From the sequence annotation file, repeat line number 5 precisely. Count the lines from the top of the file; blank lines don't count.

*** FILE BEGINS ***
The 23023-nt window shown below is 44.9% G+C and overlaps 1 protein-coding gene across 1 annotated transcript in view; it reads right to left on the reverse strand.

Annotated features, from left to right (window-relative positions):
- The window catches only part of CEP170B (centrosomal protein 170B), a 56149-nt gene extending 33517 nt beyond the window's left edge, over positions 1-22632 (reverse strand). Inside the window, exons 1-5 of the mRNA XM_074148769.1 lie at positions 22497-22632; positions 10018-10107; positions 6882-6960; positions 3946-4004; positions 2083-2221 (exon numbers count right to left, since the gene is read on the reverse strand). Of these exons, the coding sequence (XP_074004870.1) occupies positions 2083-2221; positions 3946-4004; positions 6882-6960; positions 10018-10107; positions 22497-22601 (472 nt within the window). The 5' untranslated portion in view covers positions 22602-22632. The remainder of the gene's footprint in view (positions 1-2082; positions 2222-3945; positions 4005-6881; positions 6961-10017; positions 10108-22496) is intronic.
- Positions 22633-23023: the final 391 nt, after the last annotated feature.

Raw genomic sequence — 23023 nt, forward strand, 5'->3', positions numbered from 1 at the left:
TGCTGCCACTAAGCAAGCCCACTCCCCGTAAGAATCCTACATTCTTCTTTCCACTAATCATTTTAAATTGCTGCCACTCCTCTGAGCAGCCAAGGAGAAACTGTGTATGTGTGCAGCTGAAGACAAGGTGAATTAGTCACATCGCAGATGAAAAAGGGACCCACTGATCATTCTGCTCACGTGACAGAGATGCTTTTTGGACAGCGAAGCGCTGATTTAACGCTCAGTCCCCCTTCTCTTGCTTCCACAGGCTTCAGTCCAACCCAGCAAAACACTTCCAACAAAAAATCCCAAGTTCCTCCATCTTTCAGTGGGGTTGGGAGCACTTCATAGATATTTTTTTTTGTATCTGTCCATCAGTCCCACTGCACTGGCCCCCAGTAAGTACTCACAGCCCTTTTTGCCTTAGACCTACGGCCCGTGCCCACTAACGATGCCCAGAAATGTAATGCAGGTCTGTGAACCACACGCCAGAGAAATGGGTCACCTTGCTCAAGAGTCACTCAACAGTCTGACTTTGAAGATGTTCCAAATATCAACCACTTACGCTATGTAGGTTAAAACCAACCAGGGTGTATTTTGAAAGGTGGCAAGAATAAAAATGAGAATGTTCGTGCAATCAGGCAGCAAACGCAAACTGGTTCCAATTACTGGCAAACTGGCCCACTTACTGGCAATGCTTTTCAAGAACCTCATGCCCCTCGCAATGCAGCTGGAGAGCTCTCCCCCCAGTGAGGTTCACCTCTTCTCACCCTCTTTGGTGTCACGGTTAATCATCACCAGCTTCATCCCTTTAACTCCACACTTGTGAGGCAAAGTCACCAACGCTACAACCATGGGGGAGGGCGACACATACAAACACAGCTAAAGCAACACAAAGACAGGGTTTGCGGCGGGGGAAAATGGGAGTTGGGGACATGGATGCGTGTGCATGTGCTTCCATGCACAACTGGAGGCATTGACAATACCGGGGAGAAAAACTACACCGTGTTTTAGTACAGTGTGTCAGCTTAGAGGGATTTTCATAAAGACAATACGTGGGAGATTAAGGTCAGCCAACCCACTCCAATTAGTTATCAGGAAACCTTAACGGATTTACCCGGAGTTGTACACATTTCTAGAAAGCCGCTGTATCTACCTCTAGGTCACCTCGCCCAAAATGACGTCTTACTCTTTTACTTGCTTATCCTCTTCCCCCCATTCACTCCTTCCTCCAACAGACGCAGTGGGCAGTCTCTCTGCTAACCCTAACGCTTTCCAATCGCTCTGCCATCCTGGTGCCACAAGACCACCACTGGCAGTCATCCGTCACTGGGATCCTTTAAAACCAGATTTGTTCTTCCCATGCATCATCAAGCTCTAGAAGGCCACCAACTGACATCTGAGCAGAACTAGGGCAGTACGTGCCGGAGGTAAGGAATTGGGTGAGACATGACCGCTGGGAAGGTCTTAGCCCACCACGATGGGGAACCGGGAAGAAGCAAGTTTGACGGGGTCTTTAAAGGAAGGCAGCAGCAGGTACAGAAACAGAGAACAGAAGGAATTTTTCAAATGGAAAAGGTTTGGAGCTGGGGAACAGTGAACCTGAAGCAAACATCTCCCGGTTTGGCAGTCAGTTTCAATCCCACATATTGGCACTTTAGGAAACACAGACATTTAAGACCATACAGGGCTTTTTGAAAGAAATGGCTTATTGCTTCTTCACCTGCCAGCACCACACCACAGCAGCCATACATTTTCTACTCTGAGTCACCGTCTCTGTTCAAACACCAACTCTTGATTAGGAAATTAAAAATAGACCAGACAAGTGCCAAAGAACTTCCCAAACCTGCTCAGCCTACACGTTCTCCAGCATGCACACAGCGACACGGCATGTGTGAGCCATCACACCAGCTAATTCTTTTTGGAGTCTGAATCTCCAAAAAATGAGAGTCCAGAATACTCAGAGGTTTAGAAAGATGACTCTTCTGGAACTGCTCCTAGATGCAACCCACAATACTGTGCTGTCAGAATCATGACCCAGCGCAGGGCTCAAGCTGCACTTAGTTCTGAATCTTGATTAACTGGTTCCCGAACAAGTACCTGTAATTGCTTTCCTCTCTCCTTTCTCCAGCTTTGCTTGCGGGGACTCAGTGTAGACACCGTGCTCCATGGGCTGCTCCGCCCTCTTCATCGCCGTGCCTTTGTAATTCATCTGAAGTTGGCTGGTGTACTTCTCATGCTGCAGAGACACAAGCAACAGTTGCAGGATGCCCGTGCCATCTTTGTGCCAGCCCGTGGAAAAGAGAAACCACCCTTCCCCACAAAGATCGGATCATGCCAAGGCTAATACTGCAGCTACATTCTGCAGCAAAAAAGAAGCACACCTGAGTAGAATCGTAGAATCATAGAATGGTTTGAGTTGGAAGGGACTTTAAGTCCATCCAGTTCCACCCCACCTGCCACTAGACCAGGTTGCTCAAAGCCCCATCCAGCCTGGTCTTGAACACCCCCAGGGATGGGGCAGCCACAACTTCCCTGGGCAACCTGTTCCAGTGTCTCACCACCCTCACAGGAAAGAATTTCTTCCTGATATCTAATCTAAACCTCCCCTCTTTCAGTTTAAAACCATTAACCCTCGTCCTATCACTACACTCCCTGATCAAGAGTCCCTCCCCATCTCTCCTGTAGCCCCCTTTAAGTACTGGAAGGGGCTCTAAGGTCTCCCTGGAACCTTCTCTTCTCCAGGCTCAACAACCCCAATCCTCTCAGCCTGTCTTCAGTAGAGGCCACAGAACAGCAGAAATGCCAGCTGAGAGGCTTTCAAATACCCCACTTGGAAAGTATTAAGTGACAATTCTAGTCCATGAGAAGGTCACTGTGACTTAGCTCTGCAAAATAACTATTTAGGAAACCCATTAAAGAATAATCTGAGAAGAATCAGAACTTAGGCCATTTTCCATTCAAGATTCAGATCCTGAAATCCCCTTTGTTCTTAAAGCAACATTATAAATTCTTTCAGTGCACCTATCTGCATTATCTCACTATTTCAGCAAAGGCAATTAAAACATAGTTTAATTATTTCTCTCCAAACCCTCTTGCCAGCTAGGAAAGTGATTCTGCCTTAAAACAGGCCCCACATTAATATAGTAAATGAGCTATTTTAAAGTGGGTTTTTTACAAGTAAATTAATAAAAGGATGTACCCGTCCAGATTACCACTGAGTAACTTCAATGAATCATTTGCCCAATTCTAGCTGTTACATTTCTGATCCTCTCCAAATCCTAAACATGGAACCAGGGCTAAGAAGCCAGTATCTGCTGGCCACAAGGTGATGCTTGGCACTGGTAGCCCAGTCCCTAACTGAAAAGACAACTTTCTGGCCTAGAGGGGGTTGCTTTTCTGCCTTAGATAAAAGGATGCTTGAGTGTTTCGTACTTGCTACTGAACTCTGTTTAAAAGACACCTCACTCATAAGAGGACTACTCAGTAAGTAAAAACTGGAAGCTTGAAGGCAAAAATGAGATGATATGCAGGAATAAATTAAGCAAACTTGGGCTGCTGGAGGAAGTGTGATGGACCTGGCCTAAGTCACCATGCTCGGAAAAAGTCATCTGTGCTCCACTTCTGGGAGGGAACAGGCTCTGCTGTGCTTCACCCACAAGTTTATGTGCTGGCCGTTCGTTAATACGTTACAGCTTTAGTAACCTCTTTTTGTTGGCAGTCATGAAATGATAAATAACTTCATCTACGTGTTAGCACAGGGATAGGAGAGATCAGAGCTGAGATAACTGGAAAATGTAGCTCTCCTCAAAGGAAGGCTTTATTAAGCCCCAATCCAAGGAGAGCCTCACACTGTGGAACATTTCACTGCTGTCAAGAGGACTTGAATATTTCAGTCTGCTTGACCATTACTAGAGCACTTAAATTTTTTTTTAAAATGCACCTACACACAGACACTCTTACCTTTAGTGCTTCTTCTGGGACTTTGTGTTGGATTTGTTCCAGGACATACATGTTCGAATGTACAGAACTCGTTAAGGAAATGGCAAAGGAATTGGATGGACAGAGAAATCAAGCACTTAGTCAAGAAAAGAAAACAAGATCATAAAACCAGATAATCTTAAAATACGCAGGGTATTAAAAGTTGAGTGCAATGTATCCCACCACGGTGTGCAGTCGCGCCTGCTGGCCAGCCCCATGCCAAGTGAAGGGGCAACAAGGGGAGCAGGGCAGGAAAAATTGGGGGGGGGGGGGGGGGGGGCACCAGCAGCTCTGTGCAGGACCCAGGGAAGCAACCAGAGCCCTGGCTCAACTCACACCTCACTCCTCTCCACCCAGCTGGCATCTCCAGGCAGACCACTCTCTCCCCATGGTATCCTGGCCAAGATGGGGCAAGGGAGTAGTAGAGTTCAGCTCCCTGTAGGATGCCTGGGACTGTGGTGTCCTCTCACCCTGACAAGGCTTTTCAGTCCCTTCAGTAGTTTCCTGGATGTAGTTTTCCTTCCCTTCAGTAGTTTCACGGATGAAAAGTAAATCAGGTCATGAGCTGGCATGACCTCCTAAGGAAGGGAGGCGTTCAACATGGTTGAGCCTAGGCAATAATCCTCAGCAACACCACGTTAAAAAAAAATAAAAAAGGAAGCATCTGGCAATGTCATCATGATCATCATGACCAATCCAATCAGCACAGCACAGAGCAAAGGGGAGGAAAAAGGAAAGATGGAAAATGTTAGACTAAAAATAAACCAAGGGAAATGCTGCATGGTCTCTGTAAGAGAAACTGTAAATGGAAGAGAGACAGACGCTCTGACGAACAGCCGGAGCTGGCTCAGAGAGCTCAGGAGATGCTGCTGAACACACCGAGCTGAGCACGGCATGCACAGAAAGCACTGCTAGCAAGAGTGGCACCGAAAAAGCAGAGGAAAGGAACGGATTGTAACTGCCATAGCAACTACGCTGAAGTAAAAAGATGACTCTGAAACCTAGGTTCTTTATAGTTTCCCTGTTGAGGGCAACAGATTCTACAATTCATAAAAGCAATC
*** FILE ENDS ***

Raw genomic sequence — 23023 nt, forward strand, 5'->3', positions numbered from 1 at the left: